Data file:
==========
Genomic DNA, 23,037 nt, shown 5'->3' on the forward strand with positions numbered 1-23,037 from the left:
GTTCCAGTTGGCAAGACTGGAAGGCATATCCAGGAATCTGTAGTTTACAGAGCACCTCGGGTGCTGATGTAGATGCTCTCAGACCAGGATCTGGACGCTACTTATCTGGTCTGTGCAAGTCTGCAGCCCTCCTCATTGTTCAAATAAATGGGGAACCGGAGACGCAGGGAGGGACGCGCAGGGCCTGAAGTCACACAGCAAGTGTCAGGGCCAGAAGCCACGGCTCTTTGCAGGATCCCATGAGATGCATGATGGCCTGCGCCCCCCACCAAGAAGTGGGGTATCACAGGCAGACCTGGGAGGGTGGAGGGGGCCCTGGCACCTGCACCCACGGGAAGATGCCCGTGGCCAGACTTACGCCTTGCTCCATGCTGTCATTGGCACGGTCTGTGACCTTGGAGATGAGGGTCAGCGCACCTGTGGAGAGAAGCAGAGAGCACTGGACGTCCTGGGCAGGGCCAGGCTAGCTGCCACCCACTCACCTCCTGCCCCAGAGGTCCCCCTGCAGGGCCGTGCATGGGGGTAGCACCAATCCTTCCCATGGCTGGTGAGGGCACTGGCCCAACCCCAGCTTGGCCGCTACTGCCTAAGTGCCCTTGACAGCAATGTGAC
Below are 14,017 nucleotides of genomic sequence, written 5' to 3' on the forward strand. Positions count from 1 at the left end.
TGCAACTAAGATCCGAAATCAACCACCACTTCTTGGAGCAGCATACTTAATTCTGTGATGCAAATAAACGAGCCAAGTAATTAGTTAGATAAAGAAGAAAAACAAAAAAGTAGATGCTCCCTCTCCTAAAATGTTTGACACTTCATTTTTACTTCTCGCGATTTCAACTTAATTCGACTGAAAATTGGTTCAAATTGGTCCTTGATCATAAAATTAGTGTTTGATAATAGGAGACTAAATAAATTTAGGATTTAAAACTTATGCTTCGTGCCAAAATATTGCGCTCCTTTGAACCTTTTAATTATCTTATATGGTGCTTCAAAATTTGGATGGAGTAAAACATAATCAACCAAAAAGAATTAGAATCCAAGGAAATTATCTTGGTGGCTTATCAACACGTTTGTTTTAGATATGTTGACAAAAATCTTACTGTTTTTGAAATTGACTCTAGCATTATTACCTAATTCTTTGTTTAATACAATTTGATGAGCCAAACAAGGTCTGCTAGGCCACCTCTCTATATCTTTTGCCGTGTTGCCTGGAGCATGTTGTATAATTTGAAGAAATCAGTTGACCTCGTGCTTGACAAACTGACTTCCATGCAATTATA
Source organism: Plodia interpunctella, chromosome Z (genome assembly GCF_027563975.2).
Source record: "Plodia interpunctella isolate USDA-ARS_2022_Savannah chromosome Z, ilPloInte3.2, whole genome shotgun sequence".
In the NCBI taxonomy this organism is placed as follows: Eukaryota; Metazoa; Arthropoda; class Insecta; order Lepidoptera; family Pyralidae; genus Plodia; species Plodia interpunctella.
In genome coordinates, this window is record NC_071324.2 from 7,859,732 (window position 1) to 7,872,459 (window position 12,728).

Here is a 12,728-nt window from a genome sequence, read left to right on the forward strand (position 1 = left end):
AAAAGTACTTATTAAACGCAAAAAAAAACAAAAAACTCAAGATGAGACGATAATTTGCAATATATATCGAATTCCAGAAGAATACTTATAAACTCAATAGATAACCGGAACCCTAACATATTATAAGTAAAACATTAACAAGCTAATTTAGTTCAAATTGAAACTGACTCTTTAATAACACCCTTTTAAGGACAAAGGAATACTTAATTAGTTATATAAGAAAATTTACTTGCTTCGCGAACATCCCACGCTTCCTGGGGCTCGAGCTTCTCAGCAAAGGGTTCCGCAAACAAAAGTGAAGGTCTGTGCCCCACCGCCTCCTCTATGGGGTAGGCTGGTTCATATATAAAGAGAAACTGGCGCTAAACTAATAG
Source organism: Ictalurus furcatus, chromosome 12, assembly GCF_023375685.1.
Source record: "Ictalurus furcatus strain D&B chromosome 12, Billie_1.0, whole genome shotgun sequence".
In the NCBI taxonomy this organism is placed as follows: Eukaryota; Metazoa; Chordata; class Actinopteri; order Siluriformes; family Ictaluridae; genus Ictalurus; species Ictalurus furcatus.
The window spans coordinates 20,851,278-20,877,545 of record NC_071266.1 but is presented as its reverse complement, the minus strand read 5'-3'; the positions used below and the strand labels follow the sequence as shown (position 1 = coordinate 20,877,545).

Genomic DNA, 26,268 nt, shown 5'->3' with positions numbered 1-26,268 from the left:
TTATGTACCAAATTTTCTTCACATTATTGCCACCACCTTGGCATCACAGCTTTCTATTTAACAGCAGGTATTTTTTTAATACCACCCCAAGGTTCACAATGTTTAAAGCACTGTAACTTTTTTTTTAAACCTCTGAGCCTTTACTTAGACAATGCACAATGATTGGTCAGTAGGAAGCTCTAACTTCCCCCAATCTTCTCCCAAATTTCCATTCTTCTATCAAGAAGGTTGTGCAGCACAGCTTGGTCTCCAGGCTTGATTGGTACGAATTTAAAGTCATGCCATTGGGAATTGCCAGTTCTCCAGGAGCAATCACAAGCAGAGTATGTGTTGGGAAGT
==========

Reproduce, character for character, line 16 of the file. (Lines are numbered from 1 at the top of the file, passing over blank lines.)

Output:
TTATGTACCAAATTTTCTTCACATTATTGCCACCACCTTGGCATCACAGCTTTCTATTTAACAGCAGGTATTTTTTTAATACCACCCCAAGGTTCACAATGTTTAAAGCACTGTAACTTTTTTTTTAAACCTCTGAGCCTTTACTTAGACAATGCACAATGATTGGTCAGTAGGAAGCTCTAACTTCCCCCAATCTTCTCCCAAATTTCCATTCTTCTATCAAGAAGGTTGTGCAGCACAGCTTGGTCTCCAGGCTTGATTGGTACGAATTTAAAGTCATGCCATTGGGAATTGCCAGTTCTCCAGGAGCAATCACAAGCAGAGTATGTGTTGGGAAGT